Rotorcraft Report: Bell/U.S. Army ARH Plan Pushes Deliveries to 2010

By Staff Writer | July 1, 2007
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The schedule-recovery plan that convinced the U.S. Army to leave the ARH-70A Armed Reconnaissance Helicopter program in Bell Helicopter’s hands pushes delivery of the first aircraft back nearly two years and adds three test aircraft to ensure Bell sticks to that delayed schedule.

Bell Helicopter also has agreed to absorb some cost increases that have caused the price of the 512-aircraft program to nearly double, from $5.2 million to roughly $9 million an aircraft, or about $2.6 billion to more than $4.6 billion for the program.

To sustain its armed reconnaissance capabilities until the new aircraft can be fielded, Army aviation is figuring out how it can keep its shrinking, underpowered, and overtaxed fleet of Bell OH-58D Kiowa Warriors in service until 2017. The -58Ds are commonly recognized as stalwarts of combat operations in southwest Asia. There are two squadrons of Kiowa Warriors in Iraq flying 100 hr a month per aircraft.


"We are continuing to refine the re-plan," Col. Keith Robinson, the Army’s armed scout helicopter project manager, told Rotor & Wing.

The Army in late March threatened Bell and its contractor team with cancellation of the program and told them to come up with a plan to save it within 30 days. Bell delivered its proposal in late April, and top Army officials reviewed and approved that plan in mid-May.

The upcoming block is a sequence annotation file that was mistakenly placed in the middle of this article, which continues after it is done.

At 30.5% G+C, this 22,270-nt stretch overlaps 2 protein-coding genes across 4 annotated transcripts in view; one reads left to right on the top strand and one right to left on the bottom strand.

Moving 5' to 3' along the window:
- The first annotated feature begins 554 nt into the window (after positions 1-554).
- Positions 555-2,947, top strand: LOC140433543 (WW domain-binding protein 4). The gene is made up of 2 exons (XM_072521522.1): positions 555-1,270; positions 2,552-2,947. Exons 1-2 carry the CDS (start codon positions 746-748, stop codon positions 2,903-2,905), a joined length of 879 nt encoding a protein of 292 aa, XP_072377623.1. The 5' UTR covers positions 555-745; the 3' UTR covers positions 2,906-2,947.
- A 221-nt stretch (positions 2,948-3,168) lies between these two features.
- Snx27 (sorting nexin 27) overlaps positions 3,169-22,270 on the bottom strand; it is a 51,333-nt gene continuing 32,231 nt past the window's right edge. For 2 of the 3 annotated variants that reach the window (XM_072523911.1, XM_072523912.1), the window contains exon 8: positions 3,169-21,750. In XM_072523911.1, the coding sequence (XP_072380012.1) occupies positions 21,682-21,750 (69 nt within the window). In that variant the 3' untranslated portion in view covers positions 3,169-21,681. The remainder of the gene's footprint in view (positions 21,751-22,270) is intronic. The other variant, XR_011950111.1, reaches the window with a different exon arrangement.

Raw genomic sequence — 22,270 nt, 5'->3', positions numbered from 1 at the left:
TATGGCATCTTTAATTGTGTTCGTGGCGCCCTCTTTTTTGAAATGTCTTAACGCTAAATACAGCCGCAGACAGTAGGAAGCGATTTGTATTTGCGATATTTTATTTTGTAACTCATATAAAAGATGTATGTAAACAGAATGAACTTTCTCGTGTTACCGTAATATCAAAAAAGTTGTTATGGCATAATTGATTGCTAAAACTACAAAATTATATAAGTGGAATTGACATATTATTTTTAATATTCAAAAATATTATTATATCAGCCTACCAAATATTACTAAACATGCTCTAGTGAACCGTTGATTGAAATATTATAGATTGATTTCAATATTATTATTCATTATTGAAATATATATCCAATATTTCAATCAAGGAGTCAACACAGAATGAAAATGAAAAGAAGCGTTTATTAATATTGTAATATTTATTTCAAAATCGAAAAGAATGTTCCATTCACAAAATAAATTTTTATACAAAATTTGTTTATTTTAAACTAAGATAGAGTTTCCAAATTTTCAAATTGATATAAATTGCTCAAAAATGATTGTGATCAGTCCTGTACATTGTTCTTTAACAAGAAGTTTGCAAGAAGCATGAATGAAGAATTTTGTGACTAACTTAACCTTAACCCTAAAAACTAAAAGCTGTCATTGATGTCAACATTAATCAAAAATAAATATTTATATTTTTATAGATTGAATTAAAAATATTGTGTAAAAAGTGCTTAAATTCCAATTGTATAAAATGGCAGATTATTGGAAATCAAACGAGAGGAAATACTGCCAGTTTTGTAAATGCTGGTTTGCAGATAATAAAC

The new plan pushes back the date for equipping the first unit with 30 ARH-70As to the fourth quarter of Fiscal 2010, or as late as September 30, 2010. In addition to the aircraft delivered for the first unit, the Bell team would have to deliver eight to the U.S. Army Aviation Warfighting Center at Fort Rucker, Ala. for flight instruction uses.

When the Bell team won the contract in June 2005, the schedule called for the first unit to stand up in September 2008, following a limited user test that had slipped most recently to February of this year. That test now won’t be conducted earlier than November.

Bell and the Army had four prototype ARH-70As in a test program supporting the original schedule, one of which was destroyed in a February crash. The new plan adds three test articles to the program. Those three aircraft are dubbed production-representative test vehicles, or PRTVs, and are to be dedicated to demonstrating that Bell and its key contractors can, in fact, meet the new development and production schedule before the Army must approve full-rate production.

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